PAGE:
Five Minute Finances #10: Buy Some Clothespins And A Rope

Five Minute FinancesFive Minute Finances is a series of tips on how you can save significant money or reorganize your financial life in just five minutes. These tips appear Monday, Wednesday, and Friday on The Simple Dollar.

An average clothes dryer is a real energy hog; it uses 5,000 watts. Let’s say it takes 50 minutes of use for you to do a load of laundry, and you do an average of eight loads a week (quite reasonable for a small family). This adds up to about 150 kilowatt hours, or $15 a month, or $180 a year. That’s a lot of cash, and it isn’t hard to trim some of it down with a piece of long nylon rope and some clothespins.

That’s right, I’m recommending doing what my parents used to do and I often do: hang up your clothes to dry. A few hours out on the line on a breezy day can dry a load of clothes and often leave them smelling fresher than in the dryer (especially if you live in a fairly rural area). It doesn’t take long, either; just about five minutes to hang up a load of laundry and maybe a minute or two to take them down, which isn’t all that much longer than it takes to load and unload the dryer, plus the folding is quicker if you fold them straight off of the line (they’re already ready to fold, no unraveling).

All you need is a big pile of clothespins, a long nylon rope, and a place to hang it up. You can even do it indoors if you have a place that catches a bit of a breeze and the climate is such that you can leave a window open for a while. Tying them up is easy, just use two half hitches on each end (make a loop around a pole, put the end of the rope through the loop, pull it tight, and repeat once.

How much does it save? Every load of clothes takes about 4.2 kWh in an average dryer. With electric prices averaging about $0.09 nationwide right now, you’ll save about $0.40 per load for every one you hang out, plus the laundry smells substantially better. It only takes an extra few minutes to handle a load – and not even that much if you have access to a proper clothesline. If you live in an apartment and only have access to a coin-based machine, your savings from using a clothesline can be quite tremendous. Want another reason? This is definitely the environmentally friendly way to dry your clothes.

Seems like too much effort. It’s really not, especially if you work it into your schedule. Toss a load in the washing machine first thing in the morning, then hang up a load before you leave for work. In the evening, you have a wonderful, fresh smelling, clean load of laundry to fold up, you saved some money, and you did something environmentally sound.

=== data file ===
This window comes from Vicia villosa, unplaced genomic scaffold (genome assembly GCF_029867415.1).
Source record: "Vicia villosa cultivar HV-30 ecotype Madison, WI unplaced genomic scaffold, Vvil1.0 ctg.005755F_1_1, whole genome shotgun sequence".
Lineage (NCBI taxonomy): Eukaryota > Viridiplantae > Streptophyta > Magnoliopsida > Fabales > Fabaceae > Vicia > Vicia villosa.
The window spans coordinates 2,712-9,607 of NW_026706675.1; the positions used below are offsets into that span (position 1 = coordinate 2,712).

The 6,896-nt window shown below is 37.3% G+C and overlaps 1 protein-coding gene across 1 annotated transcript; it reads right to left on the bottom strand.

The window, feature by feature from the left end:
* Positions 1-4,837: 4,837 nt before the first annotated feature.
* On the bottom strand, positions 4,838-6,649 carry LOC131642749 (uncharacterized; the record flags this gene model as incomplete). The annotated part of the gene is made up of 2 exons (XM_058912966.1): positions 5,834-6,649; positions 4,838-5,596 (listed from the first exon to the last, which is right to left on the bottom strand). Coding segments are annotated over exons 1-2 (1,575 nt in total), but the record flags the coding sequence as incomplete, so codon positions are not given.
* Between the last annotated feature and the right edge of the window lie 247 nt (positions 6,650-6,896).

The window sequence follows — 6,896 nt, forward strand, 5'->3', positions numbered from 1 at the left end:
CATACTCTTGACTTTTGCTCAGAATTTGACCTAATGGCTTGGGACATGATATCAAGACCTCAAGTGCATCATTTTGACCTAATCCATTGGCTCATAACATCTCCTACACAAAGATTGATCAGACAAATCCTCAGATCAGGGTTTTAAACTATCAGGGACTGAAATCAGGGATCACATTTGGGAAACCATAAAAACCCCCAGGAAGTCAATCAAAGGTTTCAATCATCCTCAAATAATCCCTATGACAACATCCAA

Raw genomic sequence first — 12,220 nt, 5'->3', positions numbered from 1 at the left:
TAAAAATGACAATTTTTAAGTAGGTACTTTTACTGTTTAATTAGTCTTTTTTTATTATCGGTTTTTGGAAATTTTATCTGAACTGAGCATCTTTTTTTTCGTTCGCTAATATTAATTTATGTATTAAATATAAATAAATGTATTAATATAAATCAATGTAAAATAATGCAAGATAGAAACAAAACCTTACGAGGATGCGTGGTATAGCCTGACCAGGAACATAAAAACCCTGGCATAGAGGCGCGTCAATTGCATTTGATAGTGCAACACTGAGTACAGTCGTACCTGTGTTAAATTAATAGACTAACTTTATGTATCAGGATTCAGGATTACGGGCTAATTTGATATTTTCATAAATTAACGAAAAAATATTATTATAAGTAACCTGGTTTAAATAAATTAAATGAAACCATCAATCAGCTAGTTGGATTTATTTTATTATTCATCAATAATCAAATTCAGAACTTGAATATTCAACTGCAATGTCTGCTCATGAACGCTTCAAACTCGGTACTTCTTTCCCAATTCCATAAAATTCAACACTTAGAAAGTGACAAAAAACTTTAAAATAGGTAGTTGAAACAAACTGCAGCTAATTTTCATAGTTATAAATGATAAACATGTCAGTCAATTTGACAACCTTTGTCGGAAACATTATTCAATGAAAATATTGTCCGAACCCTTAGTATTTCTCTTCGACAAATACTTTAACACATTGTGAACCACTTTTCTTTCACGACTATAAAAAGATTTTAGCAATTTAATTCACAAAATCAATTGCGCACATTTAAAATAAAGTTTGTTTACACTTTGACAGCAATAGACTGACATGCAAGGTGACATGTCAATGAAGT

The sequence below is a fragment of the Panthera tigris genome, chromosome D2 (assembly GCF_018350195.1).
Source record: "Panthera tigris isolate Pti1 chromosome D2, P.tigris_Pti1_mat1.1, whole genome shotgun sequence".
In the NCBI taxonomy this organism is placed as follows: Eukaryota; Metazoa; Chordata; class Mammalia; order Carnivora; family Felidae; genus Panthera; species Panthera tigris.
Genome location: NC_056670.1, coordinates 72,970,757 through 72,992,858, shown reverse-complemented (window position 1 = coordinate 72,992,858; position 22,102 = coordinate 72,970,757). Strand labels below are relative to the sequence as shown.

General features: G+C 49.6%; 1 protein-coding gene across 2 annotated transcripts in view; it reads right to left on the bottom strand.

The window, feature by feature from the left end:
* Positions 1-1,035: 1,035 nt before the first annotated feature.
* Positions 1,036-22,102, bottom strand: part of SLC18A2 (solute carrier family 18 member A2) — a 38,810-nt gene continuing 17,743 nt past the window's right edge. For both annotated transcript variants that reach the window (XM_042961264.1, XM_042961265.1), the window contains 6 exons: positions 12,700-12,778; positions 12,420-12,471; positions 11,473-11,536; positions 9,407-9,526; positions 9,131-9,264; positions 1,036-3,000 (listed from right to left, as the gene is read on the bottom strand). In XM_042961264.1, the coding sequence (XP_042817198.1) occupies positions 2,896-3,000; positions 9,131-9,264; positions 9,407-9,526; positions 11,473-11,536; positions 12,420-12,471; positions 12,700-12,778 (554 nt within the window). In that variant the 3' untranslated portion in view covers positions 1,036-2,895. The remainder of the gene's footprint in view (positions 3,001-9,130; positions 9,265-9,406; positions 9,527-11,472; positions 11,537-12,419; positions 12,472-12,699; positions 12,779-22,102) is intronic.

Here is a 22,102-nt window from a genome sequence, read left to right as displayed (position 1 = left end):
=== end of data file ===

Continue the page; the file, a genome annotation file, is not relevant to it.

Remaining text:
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  1. janewilk says:

    You know, I wish we could take this advice. But our neighborhood association has a no-clothesline code written into the rules and regs! You wouldn’t believe some of the things there are rules against in this neighborhood…

  2. James says:

    How about when it rains while you’re at work? (Weather is unpredictable, after all.) Then you gotta do the laundry all over again. More electricity, water, and detergent. And time, of course. I’m happy to pay the $15/month for my dryer.

  3. Jamie says:

    I’d also add that using a dryer is hard on your clothes and wears them out more quickly. Your clothes will last longer if you hang them out to dry so you’ll save on clothing costs too.

  4. Tkriger says:

    Living in an Apartment, I would love to do this, as it would save $1 in quarters for the dryer, my concern is my pants for work. I don’t like to Iron, so I time it so I get down to the dryer as soon as its done and hang them up right away to minimize wrinkles.

    How bad would dress pants get wrinkled hanging out to dry?

  5. Bonnie says:

    1- contact your neighborhood association. If there’s a groundswell of support- usually a supermajority can change assn regs.

    2- you can dry clothes indoors, as well, in a well-ventilated or sunny space (this could be esp good in a dry, dry winter!)